Rise In Hate Crimes

Rise In Hate Crimes

There are rising hate crimes all over the world, especially in US. A recent attack on two Sikh gentlemen from India, in Richmond Hills in NYC, brought back memories of an attack last year on a Sikh taxi driver in NY. Why is this happening more frequently, one would ask? One reason is that new immigrants have taken jobs that are traditionally run by black Americans or immigrants from island nations close to US. Another, an average American mistakenly identifies a Sikh for Arab or Taliban due to similar looks and turbans they wear.

Post 911, there were dozens of hate crime incidents across US, with mistaken identity of Sikhs with people wearing turbans. Experts estimate an average of 250,000 hate crimes committed between 2004 and 2015 in United States. It became worse during Trump’s era, with far right activists from central-US collecting to discriminate against immigrants and target people especially from Mexico and Caribbean Islands.

During 1987/88, over 15 Asian Indian people were brutally attacked in and around Jersey City. All these incidents took place after a local newspaper published a letter from ‘Dot-busters’, an organization vowing to rid the community of Indians wearing “Tilak” or dot, on their foreheads. This study illustrates how growing resentment and conflict between ethnic groups can manifest itself in physical violence that can be classified as hate crime. It also raises the possibility that spatial clustering of ethnic groups may contribute to increased visibility and therefore, vulnerability to such attacks. One man attributes Indian residential and business clustering to their troubles, because it makes the community more visible and therefore vulnerable to attack.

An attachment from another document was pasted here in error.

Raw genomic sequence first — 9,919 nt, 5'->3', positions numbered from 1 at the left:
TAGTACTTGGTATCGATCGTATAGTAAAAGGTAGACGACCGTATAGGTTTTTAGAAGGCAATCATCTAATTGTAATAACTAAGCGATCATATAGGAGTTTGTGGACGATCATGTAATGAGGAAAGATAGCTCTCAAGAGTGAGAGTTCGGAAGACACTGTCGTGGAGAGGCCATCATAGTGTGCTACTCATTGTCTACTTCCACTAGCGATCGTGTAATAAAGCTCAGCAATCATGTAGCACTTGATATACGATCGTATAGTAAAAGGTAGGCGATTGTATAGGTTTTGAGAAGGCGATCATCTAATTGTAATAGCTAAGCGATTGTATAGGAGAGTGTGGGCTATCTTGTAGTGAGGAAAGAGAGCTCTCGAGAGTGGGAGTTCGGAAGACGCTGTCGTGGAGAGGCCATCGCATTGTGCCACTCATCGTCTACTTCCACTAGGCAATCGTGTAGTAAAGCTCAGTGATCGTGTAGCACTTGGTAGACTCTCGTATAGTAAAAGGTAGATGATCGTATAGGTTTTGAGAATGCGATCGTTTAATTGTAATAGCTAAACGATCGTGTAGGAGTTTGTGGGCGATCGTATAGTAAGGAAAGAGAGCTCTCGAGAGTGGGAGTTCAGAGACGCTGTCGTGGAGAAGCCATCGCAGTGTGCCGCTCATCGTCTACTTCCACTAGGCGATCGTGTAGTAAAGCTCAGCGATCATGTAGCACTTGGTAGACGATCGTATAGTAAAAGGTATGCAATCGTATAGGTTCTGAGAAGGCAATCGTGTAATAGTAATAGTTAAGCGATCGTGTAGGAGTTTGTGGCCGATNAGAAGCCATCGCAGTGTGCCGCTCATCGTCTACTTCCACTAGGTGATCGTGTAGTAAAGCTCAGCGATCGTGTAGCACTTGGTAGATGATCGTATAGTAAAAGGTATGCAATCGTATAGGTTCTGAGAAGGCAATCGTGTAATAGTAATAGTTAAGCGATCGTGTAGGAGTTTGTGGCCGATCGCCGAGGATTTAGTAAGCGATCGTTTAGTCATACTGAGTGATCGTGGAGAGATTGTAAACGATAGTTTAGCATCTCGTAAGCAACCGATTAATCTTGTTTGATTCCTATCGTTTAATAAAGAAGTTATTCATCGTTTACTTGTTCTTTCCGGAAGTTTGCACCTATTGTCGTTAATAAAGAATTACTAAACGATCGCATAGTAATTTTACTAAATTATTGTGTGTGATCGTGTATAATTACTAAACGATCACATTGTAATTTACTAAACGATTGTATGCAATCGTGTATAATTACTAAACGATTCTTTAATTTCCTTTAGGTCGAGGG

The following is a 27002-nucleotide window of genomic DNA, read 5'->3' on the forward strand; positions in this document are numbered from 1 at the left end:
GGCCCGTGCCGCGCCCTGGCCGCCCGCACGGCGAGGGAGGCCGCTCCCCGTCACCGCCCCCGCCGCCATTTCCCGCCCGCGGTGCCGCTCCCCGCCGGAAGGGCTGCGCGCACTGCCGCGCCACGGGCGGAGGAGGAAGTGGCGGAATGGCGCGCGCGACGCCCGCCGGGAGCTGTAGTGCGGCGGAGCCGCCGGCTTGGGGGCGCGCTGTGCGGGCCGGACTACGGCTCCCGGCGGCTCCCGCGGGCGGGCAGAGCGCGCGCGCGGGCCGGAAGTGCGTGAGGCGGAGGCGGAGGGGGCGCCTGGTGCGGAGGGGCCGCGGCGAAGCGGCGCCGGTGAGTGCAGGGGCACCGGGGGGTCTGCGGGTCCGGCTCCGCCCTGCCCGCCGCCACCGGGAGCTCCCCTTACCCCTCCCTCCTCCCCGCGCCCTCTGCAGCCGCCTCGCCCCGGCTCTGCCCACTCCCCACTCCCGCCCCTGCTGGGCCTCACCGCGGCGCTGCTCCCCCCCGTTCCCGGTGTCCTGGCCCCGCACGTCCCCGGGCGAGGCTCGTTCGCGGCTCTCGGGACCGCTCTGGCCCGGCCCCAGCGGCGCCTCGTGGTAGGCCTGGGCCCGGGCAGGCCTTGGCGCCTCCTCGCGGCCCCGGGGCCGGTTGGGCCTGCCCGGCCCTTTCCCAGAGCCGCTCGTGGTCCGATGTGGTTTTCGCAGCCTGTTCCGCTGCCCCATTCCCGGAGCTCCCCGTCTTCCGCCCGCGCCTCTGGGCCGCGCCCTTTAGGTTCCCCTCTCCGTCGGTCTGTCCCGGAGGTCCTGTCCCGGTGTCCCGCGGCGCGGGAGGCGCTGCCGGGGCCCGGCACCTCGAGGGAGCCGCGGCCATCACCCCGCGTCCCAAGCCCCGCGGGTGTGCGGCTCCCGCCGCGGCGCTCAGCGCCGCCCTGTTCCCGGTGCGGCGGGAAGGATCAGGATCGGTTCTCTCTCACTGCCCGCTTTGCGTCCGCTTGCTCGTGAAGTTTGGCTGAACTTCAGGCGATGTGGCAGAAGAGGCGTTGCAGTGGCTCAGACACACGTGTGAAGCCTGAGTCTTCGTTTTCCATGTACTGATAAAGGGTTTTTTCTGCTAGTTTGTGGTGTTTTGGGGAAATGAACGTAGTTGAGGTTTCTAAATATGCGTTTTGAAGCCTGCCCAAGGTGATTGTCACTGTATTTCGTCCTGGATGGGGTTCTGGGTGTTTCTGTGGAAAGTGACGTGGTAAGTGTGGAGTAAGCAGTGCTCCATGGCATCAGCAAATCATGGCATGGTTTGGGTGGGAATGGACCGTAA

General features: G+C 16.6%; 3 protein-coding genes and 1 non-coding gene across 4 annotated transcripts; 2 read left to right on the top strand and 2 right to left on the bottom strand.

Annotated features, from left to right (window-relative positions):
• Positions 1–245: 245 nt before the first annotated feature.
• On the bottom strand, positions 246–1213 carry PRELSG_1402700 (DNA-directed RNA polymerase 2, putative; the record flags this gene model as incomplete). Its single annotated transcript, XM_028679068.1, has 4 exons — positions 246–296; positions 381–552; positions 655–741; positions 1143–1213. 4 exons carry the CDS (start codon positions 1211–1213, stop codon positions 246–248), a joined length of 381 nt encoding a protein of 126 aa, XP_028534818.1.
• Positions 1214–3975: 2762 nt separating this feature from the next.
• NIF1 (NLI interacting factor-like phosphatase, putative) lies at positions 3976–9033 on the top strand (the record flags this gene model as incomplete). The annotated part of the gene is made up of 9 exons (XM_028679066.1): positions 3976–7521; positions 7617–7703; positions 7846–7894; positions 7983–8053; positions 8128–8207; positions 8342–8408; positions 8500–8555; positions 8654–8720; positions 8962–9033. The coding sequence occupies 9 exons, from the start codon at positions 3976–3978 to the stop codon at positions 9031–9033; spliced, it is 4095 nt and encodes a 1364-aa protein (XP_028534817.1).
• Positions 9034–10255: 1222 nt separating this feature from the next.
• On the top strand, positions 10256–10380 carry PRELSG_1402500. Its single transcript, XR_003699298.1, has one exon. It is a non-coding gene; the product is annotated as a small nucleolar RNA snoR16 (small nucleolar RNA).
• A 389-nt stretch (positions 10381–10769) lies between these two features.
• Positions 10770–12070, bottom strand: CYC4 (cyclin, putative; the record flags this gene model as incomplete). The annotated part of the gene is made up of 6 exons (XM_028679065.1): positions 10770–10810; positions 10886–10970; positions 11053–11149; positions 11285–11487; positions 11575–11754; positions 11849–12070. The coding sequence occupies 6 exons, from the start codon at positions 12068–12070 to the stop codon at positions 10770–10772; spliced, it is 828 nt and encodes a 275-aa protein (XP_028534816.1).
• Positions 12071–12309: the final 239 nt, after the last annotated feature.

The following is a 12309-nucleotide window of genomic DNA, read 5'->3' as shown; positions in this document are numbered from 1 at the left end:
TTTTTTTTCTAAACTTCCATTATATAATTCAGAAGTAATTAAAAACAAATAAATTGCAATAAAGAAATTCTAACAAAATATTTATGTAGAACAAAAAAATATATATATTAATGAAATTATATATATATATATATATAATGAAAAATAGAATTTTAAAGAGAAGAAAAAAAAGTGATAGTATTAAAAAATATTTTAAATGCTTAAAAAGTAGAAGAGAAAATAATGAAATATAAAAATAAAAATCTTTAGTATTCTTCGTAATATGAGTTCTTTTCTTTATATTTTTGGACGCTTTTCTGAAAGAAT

In order to determine the motivations behind these acts, it is necessary to review, analyze and for law enforcement agencies to be vigilant constantly.

The first to fall victim to ethnically based hatred were the Native Americans. In this case, the established residents succumbed to oppression of the newcomers. Some have argued that Native American people represent the most victimized group in the United States. The plight of African-Americans, whose history in America began with their enslavement, soon followed.

Over the last two centuries, Hispanic, Chinese and Japanese groups have also been victims of racism, the latter two having laws enacted to ensure their exclusion. And today, problems of illegal immigrants, jobs exported overseas, and “English only” controversies illustrate the continued trend of blaming outsiders coming to U.S. Recent political campaign rhetoric, charges job-stealing aliens for the ills of American society, including social and economic woes.

Under the First Amendment of the U.S. Constitution, people cannot be prosecuted simply for their beliefs. And it does not protect against committing a crime, just because the conduct is rooted in philosophical beliefs.

Most states and U.S. territories have hate crime statutes that are enforced by state and local law enforcement in state and local courts. Hate crime laws in states and territories vary widely across jurisdictions.

America being an immigrants’ country, needs to educate its population early in schools and hold regular programs in community base organizations to overcome hate crimes, which are on the rise.

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